‘Is that what you call yourself? I call you the man who occasionally visits my bed! How long have you been away this time, Nicolas?’ she demanded as his eyes flashed a warning. ‘Two, nearly three weeks? What am I supposed to do with myself when you’re not here—hide away in purdah?’ In her mind this was not an argument about Jason Castell, but about their lifestyle in general. ‘If you want to know what I’m doing every single minute of the day then stay around and find out!’
‘I have a business to run!’ he threw back harshly. ‘The same business which pays for all your fine clothes and the luxury surroundings for you to wear them in!’
‘And did I ask for the clothes?’ she challenged. ‘Did I ask for the luxury accommodation? When I fell in love with you I fell in love with the man, not his money! But I rarely see the man, do I?’
‘You’re seeing him now,’ he murmured huskily.
And she was, seeing him in all his golden-skinned, sensually sinewed, naked glory.
But for the first time ever she turned away from the invitation his husky words had offered. ‘We’ve been married for almost a year,’ she said. ‘And I can count on the fingers of one hand how many weeks we’ve actually spent together. This isn’t even my home, it’s your father’s!’ she sighed. ‘And on the rare occasions you do find time to come here your father takes priority.’
‘I refuse to pander to your unnatural jealousy of my relationship with my father,’ he clipped.
‘And I hate living here,’ she told him bluntly. ‘And if you can’t be here more than you are then I want to go home, to London. I want to get a job and work to fill my days. I want a life, Nicolas,’ she appealed to his steadily closing face, ‘that doesn’t revolve around couture shops and beauty parlours and feeling the outsider with all these tight-knit, clannish Sicilians!’
‘A life with an Englishman, perhaps.’
She sighed again, irritably this time. ‘This has nothing to do with Jason.’
‘No!’ she denied. ‘It is to do with you and me and a marriage that isn’t a marriage because you aren’t here enough! It’s to do with me being unhappy here!’ Tears, honest tears, filled her eyes at that point; she could see him blur out of focus as she appealed to him to understand. ‘I can’t go on like this—can’t you see? They—your father, your friends—overwhelm me! I’m frightened when you’re not here!’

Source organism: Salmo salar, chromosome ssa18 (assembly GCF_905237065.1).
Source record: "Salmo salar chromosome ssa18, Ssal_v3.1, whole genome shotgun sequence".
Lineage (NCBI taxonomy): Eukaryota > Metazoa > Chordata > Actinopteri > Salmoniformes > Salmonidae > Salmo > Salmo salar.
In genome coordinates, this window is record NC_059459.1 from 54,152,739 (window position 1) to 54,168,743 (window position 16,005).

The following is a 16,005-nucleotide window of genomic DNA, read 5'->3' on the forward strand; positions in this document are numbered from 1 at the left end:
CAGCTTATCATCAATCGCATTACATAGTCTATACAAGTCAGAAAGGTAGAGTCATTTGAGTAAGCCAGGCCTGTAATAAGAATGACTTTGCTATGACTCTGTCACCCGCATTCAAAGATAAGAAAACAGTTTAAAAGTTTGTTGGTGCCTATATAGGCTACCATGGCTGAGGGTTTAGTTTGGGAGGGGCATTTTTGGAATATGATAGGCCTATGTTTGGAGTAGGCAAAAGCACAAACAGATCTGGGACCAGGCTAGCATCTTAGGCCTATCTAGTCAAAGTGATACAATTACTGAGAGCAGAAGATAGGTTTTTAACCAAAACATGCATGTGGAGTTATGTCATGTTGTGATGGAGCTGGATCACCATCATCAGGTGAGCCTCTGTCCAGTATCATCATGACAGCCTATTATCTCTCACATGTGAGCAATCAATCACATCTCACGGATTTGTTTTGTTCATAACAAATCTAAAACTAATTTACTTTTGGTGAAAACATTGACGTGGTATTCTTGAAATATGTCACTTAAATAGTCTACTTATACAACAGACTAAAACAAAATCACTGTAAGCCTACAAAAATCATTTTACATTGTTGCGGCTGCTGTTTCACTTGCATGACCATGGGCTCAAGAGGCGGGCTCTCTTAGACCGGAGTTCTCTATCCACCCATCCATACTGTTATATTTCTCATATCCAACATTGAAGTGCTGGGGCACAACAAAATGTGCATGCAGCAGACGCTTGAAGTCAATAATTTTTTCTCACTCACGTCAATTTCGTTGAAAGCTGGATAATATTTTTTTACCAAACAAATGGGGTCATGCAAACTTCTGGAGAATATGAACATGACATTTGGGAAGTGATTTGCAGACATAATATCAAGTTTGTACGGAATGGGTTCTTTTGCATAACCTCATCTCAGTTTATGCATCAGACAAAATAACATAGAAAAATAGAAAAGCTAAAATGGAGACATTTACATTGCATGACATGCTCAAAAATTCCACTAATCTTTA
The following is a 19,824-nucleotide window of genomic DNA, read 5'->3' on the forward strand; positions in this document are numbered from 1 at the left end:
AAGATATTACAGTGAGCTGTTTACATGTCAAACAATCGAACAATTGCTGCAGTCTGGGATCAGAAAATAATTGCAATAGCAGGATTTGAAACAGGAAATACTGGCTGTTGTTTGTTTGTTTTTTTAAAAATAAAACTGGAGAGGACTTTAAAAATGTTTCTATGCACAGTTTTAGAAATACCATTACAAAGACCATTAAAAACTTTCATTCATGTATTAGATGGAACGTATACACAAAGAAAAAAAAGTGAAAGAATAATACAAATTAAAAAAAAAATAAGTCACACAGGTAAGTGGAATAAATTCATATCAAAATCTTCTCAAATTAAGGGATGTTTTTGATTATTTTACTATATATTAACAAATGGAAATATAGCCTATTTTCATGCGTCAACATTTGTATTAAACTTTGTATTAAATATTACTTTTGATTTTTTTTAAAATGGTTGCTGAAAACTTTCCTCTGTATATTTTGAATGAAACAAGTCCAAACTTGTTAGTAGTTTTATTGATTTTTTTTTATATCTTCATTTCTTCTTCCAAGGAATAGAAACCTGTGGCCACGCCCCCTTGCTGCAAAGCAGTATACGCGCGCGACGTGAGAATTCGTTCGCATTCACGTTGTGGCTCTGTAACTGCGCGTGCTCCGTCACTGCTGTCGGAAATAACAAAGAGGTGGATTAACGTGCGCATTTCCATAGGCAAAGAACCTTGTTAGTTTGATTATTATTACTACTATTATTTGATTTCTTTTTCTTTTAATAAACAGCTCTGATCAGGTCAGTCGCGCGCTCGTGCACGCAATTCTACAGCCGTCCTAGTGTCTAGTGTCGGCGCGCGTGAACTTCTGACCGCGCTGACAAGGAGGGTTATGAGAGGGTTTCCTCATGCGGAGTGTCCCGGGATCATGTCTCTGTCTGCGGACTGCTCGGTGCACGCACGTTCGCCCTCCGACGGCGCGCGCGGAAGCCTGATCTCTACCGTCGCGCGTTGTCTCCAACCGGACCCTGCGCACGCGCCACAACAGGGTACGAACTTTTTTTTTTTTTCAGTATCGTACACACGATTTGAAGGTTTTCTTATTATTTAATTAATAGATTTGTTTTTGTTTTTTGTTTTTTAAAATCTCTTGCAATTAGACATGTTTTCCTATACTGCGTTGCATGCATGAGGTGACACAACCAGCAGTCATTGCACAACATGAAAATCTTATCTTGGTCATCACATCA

An appeal from the heart. It should have cut into him, reminded him of the soft, gentle creature he had originally fallen in love with. The one who had been so timid that she used to cling to him when he’d introduced her to someone he knew, or had reached for his hand if they’d crossed the road, or could be tongue-tied by a painful shyness when teased.
But he was Sicilian. And a Sicilian man was by nature territorial and possessive. And if Sara dismissed Jason Castell from her mind as unimportant Nicolas didn’t. Because she hadn’t voiced all of these complaints before the Englishman’s name had begun cropping up in conversations around the island. She hadn’t dared to argue with him like this before the man had come on the scene.
And she had never turned away from the blatant invitation of his body before the Englishman’s appearance.
All of this was written to show us why Sara understood Nicolas’ pain and why she was so mixed up with love and hate for him and how she could ultimately forgive him. Nicolas, himself, makes a big gesture toward the end because (and this is a spoiler) [spoiler]he asks for a reconciliation even believing that she cheated on him which, for him, was a huge huge thing.[/spoiler] I love how reading certain passages make your heart clutch in sympathy.
The story ends with sunshine and rainbows for nearly everyone but I felt it fit the story. Where the story could have been stronger was that Nicolas was quite the martyr at the end of the book. While I loved some of the dialogue that came from his martyr-ish state, I (and apparently Sara) were a bit weary of it. For prose purists, there are definitely awkward turns of phrase and even if you are lost in the story, the rough prose might pull you out. Having said that, if a reader is looking for a high angst reading experience, Gold Ring of Betrayal is hard to beat. B+
Book Link | Kindle | Amazon | nook |
This book is released as part of the Harlequin Treasury series, digitally republished books that were formerly released in print only. This month Harlequin has released over 2000 books into the market. At Amazon, it’s easy to find these titles. Simply search the Kindle store with the words Harlequin Treasury. Barnes and Noble isn’t as easy. Readers have reported that they run the search at Amazon, find the title that they want, and then search by title at Barnes and Noble. There is an advanced search function at BN but I haven’t been able to get it to work.
YAY, it is Harlequin Treasury Friday!
I went through all the HPs and HRs and made two wishlists, Kindle-yes and Kindle-maybe. :) Much of my weekend will be spent reading samples. Fortunately, I have spending safeguards; I fund my Kindle purchases with gift cards that I get with credit card points.
Gold Ring of Betrayal is on the Kindle-yes list.
I enjoyed the other title you reviewed/recommended so I am off to buy. I love angst-ridden stories..that link to Amazon isn’t populating with Harlequin Treasury titles, btw EDITED: my bad, needed to fix the geo settings (thought I edited this already).
I love the emotional angst of a good HP. There is nothing else quite like it.
I think in your review you really spell out what bothers me about the titles that don’t work for me. If I don’t believe the heroine has learned to stand up to the hero, if I don’t feel the hero has learned to back down, then I can’t believe in the couple’s HEA. Their marriage would be doomed to the unhappy path Sara and Nicholas started on. And then I’m angry that the characters I was rooting for are destined to an unsatisfying marriage.